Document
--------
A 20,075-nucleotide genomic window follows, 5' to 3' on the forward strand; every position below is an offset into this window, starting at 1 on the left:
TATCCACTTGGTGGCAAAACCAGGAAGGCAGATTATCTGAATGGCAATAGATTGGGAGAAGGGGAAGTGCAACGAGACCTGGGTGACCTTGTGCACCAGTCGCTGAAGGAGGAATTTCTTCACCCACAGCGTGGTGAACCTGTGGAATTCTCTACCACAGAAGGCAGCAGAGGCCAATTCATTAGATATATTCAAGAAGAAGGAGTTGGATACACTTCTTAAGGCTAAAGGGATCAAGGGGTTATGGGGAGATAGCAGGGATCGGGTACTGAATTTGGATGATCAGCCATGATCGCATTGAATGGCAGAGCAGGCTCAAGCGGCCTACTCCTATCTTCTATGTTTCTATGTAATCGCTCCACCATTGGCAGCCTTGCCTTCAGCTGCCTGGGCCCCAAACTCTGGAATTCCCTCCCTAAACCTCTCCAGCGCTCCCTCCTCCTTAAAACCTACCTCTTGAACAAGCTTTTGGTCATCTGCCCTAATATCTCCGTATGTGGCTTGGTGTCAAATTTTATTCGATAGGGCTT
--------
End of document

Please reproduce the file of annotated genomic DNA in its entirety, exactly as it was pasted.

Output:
A 20,075-nucleotide genomic window follows, 5' to 3' on the forward strand; every position below is an offset into this window, starting at 1 on the left:
TATCCACTTGGTGGCAAAACCAGGAAGGCAGATTATCTGAATGGCAATAGATTGGGAGAAGGGGAAGTGCAACGAGACCTGGGTGACCTTGTGCACCAGTCGCTGAAGGAGGAATTTCTTCACCCACAGCGTGGTGAACCTGTGGAATTCTCTACCACAGAAGGCAGCAGAGGCCAATTCATTAGATATATTCAAGAAGAAGGAGTTGGATACACTTCTTAAGGCTAAAGGGATCAAGGGGTTATGGGGAGATAGCAGGGATCGGGTACTGAATTTGGATGATCAGCCATGATCGCATTGAATGGCAGAGCAGGCTCAAGCGGCCTACTCCTATCTTCTATGTTTCTATGTAATCGCTCCACCATTGGCAGCCTTGCCTTCAGCTGCCTGGGCCCCAAACTCTGGAATTCCCTCCCTAAACCTCTCCAGCGCTCCCTCCTCCTTAAAACCTACCTCTTGAACAAGCTTTTGGTCATCTGCCCTAATATCTCCGTATGTGGCTTGGTGTCAAATTTTATTCGATAGGGCTT